Last Night's Television:
The Schoolboy who Sailed the World, Channel 4
Fearne And Alesha Dixon, ITV2
The young man and the sea
Friday 06 November 2009
When I was 16, I mainly thought about clothes and, probably, Dawson's Creek. Boys? Maybe. Friends? Probably. Sailing? Er, nope. Which may explain why I've only been on a boat a handful of times in my life, and Michael Perham has already sailed the world. The whole world. He did it aged 16, and became the youngest person ever to do so. The Schoolboy Who Sailed the World told his story.
Michael, clearly, had been thinking about boats for as long as he could remember. Before that, his dad, Peter, was thinking about it for him. "It's not just my dream," said Michael. "It's my dad's too." Anyway, just because he'd been planning the journey virtually for ever, it didn't mean it was going to be easy. First, there was the fundraising to be done. Michael estimated that the trip would cost about £1m. Originally, his dad was to sail behind him, but the strain of budgeting for the two of them soon put paid to that idea. Eventually, they got the money: some of it (the sails?) from Skechers, some from the local supermarket and some from God knows where else. (It was a tough pitch. As Peter put it: "No one wants to be associated with the death of a 16-year-old.") It's not exactly what they wanted, but they seemed happy enough making a few compromises here and there. The boat Michael was using was massive, much bigger than most would use for a solo circumnavigation. And it was old, too. Really old. Gosh, I don't think I could take these sort of risks with my son, but then what do I know? Like I said, Dawson's Creek and clothes.
After a measly five days' (five days!) training, Michael was off, crying and hugging his parents and swapping bracelets with his girlfriend, who seemed completely bemused by the whole thing. "I didn't really think he was serious when he said he wanted to sail the world," she said. Predictably, things went wrong from the off – the autopilot failed, repeatedly, and the rudder fell out. Michael seemed to spend most of his time either in tears or having to patch up his boat. It was gripping, really, though in a rather horrible way, given his age. He made it in the end, of course. We knew that – it happened in August. Still, for a moment there I thought he might not.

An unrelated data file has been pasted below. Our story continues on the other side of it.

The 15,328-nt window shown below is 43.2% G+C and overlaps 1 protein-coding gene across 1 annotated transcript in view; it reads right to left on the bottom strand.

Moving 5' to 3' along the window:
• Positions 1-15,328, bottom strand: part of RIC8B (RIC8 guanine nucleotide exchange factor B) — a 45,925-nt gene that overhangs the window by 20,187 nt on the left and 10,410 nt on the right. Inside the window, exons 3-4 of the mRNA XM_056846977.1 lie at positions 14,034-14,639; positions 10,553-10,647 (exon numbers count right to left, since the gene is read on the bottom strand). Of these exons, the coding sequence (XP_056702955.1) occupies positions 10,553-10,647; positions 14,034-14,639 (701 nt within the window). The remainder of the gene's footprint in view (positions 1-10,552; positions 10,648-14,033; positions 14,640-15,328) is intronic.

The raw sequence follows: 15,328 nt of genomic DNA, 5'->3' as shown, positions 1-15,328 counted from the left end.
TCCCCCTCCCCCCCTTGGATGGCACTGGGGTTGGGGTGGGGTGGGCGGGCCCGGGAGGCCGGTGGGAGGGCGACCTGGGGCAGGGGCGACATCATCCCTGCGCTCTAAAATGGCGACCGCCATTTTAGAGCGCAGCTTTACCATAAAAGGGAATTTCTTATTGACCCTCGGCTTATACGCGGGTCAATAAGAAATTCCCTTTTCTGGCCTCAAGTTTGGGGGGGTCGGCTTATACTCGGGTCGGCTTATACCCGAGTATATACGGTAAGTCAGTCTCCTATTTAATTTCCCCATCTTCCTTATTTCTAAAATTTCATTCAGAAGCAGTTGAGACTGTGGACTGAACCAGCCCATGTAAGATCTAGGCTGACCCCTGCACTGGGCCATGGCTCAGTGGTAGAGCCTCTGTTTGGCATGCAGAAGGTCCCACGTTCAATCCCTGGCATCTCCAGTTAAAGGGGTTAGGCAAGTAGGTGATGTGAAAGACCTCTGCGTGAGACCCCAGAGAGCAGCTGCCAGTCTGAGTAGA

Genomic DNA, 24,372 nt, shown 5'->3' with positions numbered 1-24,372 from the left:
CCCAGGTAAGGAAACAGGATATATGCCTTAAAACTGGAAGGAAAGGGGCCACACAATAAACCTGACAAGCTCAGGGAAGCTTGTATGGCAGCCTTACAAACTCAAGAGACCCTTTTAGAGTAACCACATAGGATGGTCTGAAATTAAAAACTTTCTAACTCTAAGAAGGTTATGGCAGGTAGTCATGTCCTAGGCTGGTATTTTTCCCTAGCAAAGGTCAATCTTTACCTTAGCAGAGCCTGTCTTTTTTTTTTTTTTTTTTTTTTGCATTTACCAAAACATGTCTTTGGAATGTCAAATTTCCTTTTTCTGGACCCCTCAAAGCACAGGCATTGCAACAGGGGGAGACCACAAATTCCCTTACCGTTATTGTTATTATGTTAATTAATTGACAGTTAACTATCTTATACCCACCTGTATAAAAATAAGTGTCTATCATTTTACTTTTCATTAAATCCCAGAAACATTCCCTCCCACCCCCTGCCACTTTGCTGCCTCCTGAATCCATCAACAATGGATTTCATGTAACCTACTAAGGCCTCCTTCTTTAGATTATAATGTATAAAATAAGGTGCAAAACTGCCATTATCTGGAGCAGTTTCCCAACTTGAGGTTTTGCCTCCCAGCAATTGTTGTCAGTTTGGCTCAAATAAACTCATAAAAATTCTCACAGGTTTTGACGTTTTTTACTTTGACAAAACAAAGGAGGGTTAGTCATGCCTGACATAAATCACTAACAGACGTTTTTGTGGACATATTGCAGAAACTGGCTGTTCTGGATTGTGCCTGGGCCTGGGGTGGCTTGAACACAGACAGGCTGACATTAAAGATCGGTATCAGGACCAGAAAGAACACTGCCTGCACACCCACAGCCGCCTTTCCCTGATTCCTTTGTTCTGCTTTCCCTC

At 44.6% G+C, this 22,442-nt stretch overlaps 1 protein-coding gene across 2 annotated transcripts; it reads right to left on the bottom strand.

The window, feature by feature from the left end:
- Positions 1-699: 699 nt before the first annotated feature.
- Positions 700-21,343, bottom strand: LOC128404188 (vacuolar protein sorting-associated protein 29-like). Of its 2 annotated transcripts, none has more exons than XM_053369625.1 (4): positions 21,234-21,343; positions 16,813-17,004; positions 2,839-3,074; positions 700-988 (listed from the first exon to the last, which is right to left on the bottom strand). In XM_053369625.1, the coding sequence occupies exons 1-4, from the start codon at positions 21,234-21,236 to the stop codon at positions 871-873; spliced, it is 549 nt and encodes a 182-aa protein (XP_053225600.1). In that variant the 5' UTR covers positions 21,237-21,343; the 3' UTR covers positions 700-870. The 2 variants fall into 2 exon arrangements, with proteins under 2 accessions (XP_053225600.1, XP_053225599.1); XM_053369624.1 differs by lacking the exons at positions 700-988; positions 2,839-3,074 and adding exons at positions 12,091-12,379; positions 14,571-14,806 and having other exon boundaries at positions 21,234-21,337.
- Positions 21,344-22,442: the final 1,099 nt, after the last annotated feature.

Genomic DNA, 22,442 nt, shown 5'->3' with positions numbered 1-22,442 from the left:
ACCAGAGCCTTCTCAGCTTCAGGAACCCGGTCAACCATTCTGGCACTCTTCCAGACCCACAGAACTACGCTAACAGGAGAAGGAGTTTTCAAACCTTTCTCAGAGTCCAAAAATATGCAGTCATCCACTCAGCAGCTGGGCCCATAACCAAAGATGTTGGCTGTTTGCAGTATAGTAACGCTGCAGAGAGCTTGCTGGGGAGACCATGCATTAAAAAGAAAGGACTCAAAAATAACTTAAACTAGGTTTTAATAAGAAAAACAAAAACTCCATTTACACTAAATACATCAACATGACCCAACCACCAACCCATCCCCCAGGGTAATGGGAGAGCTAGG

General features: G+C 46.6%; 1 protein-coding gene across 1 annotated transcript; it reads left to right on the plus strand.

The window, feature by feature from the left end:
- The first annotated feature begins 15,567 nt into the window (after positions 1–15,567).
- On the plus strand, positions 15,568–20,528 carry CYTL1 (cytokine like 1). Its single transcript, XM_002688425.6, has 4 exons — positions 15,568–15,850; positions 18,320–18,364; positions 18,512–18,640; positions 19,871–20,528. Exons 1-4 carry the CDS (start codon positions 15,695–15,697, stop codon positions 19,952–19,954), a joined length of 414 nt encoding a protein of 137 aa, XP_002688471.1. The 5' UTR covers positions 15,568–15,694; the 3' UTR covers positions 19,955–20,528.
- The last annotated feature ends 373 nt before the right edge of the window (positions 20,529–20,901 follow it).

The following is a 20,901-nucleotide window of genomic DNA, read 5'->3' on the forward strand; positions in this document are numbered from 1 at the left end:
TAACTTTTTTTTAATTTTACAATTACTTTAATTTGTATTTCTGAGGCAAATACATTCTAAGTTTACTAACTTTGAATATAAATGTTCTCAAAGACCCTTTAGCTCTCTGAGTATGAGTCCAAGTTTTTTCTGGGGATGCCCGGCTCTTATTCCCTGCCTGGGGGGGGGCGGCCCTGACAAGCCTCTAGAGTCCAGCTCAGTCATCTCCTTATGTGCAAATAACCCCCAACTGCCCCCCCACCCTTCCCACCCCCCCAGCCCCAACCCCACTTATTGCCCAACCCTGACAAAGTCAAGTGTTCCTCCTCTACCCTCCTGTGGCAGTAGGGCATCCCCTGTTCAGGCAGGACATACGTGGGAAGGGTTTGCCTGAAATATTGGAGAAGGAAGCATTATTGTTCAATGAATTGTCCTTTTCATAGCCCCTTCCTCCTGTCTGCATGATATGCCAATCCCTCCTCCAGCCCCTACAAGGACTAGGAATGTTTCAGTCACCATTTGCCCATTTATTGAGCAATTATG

Come to think of it, my youthful frivolity may explain something else: why I was never on University Challenge. Also why, all these years later, I still struggle to answer a single question. Ah well, at least there are some people who can. They were interviewed here in the latest charming Wonderland documentary, I Won University Challenge. It's reassuring, really, when you think about it. My favourite was Pamela ("from London, studying law and psychology" circa 1968). Pamela has an IQ of 168 (that's 68 above average) and is a member of Mensa. Not that anyone would ever know it; she doesn't tell them, "because they would give her sideways looks". As her mother used to say: "A whistling woman and a crowing hen, is fit for neither God nor man; don't let your brains show."
Hang on, don't listen to her, Pamela. Show 'em off! There was a wonderful clip of her back in 1968, reacting to the question, "For what invention would women in particular thank Denis Papin?" (Answer: the pressure cooker.) Pamela grimaced, rolled her eyes and gave the camera the dirtiest look she could muster up. She married a fellow contestant, who has since passed away. Now she's turned 60, she said, she's having much more fun. She decided to stop being scared of what people think. So there she was, in her sitting room, morris dancing for the cameras. She couldn't be more delightful.
Not everyone has found their way so comfortably, though. John, who appeared as part of the Open University's team in the Nineties, has struggled to stay in one job. He's currently a postman, and feels frustrated that he could have done more. And there's Tony from Birkbeck College, who was drunk when he entered. He still won, but sees the victory as more damaging than anything. It proved he could "live the life [he] leads and get away with it". Mainly, though, they're lonely. Being so exceptional does that. "It's not like being a rock star," observed one. It certainly isn't.
At last! Something more in line with my frivolous tastes. Fearne and Alesha Dixon. It was the last of this ill-fated ITV2 series and, possibly, the least fathomable. Why would anyone want to interview Alesha Dixon? Sure, she seems lovely enough, but don't we all know what she's like? She's on TV every weekend, after all. You know, on Strictly Come Dancing, a subject that, incidentally, takes up most of this programme. Speaking of which, it's pretty difficult to ignore just how prominently the BBC has featured. There's Fearne, obviously, a Radio 1 DJ. And there's the Radio 1 studios, where Fearne was filmed sitting in front of an enormous BBC logo. And there's Strictly. All on an ITV2 programme. It's... odd.
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